On May Day 2012, I’ll be joining in solidarity with workers around the world for “A Day Without the 99%.” My plans are simple: to spend the day in reflection, and perhaps share some appropriate music and movies with my children. I hope that next year I’ll be able to be in the company of Fellow Workers in Chicago for the day, but that’s simply not possible this year.
If, like me, you grew up without knowing the significance of May 1st to the working class, you might find some of these articles of interest as we prepare to celebrate International Workers’ Day 2012.
What is May Day and why is it called International Workers’ Day? [IWW.org] – May 1st, International Worker’s Day, commemorates the historic struggle of working people throughout the world, and is recognized in every country except the United States and Canada. This is despite the fact that the holiday began in the 1880’s in the United States, with the fight for an eight-hour work day led by immigrant workers.
Building on May Day traditions today. [SocialistWorker.org] – On May 1, workers across the globe will demonstrate, attend meetings and go on strike in celebration of International Workers Day, a working-class holiday with origins in the U.S. more than a century ago. With class inequality reaching new heights and shaping politics in the U.S. and internationally, a new generation is discovering the importance of May Day and embracing its message of militant working-class struggle and international solidarity.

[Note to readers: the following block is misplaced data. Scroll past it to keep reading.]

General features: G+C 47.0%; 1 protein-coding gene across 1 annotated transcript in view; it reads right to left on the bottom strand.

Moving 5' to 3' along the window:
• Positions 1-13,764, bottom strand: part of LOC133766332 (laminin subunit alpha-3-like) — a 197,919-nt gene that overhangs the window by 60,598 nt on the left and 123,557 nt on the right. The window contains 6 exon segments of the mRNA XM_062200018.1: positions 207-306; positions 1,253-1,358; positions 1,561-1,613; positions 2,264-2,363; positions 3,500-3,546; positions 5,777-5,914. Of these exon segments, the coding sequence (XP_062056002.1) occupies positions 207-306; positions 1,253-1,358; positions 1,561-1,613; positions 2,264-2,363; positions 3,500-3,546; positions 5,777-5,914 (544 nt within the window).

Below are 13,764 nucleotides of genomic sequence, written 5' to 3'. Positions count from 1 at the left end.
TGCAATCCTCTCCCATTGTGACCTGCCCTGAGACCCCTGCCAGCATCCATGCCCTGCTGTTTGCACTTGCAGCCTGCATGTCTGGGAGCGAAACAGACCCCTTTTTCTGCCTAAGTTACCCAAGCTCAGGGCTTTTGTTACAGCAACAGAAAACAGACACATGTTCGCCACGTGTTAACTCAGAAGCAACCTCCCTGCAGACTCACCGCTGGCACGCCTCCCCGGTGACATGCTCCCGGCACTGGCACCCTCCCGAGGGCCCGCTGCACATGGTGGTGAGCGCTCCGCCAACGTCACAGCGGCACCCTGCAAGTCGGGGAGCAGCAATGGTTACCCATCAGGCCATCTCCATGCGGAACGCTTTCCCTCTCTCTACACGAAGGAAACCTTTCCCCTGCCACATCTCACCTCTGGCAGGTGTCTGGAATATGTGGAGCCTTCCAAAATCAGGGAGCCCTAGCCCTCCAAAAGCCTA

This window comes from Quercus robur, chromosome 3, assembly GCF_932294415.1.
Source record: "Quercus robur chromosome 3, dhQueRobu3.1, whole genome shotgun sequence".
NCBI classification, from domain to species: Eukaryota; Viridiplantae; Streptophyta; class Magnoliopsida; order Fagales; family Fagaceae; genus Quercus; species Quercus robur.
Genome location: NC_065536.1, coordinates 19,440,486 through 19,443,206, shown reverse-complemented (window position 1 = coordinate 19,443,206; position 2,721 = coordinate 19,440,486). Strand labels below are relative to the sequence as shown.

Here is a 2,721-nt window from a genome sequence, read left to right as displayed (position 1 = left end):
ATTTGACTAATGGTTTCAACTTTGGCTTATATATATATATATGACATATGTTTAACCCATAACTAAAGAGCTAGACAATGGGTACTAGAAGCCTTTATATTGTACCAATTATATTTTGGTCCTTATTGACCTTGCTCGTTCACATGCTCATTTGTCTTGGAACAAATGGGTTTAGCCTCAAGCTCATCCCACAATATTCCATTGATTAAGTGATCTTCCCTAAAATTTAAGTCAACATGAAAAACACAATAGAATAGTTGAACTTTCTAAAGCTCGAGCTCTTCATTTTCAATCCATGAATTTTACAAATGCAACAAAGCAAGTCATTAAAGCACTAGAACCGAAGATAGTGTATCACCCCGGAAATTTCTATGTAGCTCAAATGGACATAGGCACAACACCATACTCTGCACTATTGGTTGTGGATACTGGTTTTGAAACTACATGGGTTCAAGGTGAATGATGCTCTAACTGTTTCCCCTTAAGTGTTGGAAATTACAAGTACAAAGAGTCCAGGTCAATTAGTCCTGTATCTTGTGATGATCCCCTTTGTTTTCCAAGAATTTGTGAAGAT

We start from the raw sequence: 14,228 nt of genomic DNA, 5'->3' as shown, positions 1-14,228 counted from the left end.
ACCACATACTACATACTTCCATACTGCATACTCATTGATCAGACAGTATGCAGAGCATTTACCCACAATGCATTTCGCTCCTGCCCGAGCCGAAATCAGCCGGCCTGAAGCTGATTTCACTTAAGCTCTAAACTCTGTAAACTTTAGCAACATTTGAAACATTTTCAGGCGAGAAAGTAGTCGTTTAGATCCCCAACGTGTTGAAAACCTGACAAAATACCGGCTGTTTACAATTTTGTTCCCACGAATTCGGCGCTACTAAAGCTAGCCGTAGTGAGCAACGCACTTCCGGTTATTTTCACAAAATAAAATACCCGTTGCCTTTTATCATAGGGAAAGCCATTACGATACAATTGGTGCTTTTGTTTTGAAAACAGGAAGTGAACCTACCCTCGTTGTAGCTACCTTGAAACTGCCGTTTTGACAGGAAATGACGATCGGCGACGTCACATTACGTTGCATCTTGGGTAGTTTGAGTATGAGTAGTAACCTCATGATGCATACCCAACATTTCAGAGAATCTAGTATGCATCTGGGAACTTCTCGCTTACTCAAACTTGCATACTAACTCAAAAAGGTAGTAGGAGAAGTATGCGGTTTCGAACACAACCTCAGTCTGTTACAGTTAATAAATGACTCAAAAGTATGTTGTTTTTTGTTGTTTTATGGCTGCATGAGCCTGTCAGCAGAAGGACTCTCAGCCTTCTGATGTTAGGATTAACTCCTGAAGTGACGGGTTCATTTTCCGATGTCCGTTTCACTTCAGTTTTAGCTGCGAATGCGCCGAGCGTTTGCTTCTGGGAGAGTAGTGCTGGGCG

A Short History of International Workers’ Day. [Holt Labor Library] – May 1, 1886, became historic. On that day thousands of workers in the larger industrial cities poured into the streets, demanding eight hours. About 340,000 took part in demonstrations in Chicago, Milwaukee, Detroit, Cincinnati, St. Louis, Baltimore, Washington, New York, Philadelphia, Boston and other places. Of these nearly 200,000 actually went out on strike.
The Haymarket Affair. [Illinois Labor History Society] – No single event has influenced the history of labor in Illinois, the United States, and even the world, more than the Chicago Haymarket Affair.
The McCormick Strike and the Haymarket Tragedy. [The Autobiography of Mother Jones | IWW.org] – “The police without warning charged down upon the workers, shooting into their midst, clubbing right and left. Many were trampled under horses’ feet. Numbers were shot dead. Skulls were broken. Young men and young girls were clubbed to death.”
Addressing Objections to Occupy May 1st. [IWW.org] – There have been a number of objections or concerns raised about the May 1st, 2012 general strike. Juan Conantz attempts to briefly address some of the most common ones.